I. Modes of heat transfer

Conduction
Heat can be conducted between two bodies which are in contact with each other; heat "flows" from one to the other.
• Materials which conduct heat well are called conductors of heat. Electrical conductors (such as metals) are good conductors of heat.
• Materials which do not conduct heat well are called insulators. Electrical insulators (for example, wood or glass) are usually good insulators of heat. Materials with low density, such as air or foamed plastic, are normally also good insulators unless they happen to be electrical conductors. To prevent heat from moving from one place to another, we usually place an insulator between.
Once a good insulator becomes hot, however, it stays that way for a long time, because it is difficult for the material to lose heat by conduction. Think of a hot ceramic pan and a hot metal pan: which cools faster?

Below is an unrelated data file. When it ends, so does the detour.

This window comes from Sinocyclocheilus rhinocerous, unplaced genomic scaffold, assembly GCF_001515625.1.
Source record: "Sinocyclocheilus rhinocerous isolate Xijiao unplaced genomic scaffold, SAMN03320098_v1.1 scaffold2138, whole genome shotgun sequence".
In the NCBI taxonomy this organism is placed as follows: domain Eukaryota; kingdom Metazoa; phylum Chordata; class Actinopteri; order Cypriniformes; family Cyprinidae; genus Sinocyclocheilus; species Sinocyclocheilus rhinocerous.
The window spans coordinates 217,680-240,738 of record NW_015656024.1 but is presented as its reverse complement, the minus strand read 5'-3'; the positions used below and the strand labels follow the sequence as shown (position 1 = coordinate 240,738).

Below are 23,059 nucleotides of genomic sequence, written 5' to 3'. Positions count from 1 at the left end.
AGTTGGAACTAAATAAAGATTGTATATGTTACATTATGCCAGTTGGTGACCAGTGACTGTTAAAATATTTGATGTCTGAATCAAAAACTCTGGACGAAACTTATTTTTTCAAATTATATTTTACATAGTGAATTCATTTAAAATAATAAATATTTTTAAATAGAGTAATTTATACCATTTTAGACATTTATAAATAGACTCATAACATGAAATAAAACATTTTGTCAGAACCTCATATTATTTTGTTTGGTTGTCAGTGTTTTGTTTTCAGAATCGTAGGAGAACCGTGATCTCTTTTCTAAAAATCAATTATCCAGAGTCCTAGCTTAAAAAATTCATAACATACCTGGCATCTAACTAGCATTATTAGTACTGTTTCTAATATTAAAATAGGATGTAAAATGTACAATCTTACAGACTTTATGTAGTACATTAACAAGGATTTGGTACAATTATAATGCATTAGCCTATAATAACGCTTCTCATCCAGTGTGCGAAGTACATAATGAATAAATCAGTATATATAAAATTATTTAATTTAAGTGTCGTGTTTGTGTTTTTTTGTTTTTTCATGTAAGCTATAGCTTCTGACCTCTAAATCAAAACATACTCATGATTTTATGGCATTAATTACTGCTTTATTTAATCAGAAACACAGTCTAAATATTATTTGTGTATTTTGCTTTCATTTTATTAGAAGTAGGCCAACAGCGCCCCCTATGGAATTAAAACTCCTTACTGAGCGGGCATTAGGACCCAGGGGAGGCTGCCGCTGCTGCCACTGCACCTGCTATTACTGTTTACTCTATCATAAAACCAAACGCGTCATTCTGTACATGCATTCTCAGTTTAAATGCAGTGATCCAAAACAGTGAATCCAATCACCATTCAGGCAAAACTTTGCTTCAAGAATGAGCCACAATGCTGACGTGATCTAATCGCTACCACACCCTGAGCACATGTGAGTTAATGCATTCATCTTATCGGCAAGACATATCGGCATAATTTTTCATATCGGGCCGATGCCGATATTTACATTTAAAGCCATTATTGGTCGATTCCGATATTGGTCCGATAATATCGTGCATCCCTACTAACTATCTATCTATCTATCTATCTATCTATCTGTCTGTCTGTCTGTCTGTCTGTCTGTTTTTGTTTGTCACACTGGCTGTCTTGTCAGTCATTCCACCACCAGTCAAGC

Convection
This is a different kind of heat transfer than conduction. In conduction, heat itself is moving; in convection, hot portions of a fluid move through the body of the fluid. The hot fluid mixes with the cold fluid, and heat is transferred more quickly than by conduction.

What we commonly call a "rolling boil" results from convection. Hot fluids rise through surrounding, cooler fluid because they are less dense; cooler fluids sink through warmer fluids because they are more dense. This causes circular motion of the fluid away from a source of heat. Convection in water drives ocean currents; convection in air drives weather patterns; and convection of molten rock inside the earth is thought to drive plate tectonics.

Convection leads to the counterintuitive fact that good insulators (like air) can transfer heat efficiently -- as long as the air is allowed to move freely. Trapped air, as between panes of a double window, cannot transfer heat well because it cannot mix with air of a different temperature.